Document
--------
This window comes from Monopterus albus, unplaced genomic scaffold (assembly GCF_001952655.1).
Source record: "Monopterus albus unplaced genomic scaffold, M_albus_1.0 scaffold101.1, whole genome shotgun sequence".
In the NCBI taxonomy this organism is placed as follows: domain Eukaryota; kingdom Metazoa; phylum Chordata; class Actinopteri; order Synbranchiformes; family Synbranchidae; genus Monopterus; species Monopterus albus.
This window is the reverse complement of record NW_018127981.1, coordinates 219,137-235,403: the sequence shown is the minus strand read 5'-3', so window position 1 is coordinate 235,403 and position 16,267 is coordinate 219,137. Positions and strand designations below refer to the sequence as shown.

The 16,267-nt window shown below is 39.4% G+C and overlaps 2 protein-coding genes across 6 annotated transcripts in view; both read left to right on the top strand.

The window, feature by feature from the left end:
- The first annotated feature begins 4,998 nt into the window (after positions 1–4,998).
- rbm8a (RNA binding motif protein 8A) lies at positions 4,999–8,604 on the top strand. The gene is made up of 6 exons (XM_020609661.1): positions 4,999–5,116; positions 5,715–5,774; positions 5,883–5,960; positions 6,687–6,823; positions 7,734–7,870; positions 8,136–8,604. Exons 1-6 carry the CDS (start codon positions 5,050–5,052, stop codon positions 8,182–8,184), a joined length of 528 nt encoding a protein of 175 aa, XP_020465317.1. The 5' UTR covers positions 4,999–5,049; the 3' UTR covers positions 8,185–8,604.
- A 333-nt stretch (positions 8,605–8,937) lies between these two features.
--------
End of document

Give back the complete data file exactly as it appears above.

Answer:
This window comes from Monopterus albus, unplaced genomic scaffold (assembly GCF_001952655.1).
Source record: "Monopterus albus unplaced genomic scaffold, M_albus_1.0 scaffold101.1, whole genome shotgun sequence".
In the NCBI taxonomy this organism is placed as follows: domain Eukaryota; kingdom Metazoa; phylum Chordata; class Actinopteri; order Synbranchiformes; family Synbranchidae; genus Monopterus; species Monopterus albus.
This window is the reverse complement of record NW_018127981.1, coordinates 219,137-235,403: the sequence shown is the minus strand read 5'-3', so window position 1 is coordinate 235,403 and position 16,267 is coordinate 219,137. Positions and strand designations below refer to the sequence as shown.

The 16,267-nt window shown below is 39.4% G+C and overlaps 2 protein-coding genes across 6 annotated transcripts in view; both read left to right on the top strand.

The window, feature by feature from the left end:
- The first annotated feature begins 4,998 nt into the window (after positions 1–4,998).
- rbm8a (RNA binding motif protein 8A) lies at positions 4,999–8,604 on the top strand. The gene is made up of 6 exons (XM_020609661.1): positions 4,999–5,116; positions 5,715–5,774; positions 5,883–5,960; positions 6,687–6,823; positions 7,734–7,870; positions 8,136–8,604. Exons 1-6 carry the CDS (start codon positions 5,050–5,052, stop codon positions 8,182–8,184), a joined length of 528 nt encoding a protein of 175 aa, XP_020465317.1. The 5' UTR covers positions 4,999–5,049; the 3' UTR covers positions 8,185–8,604.
- A 333-nt stretch (positions 8,605–8,937) lies between these two features.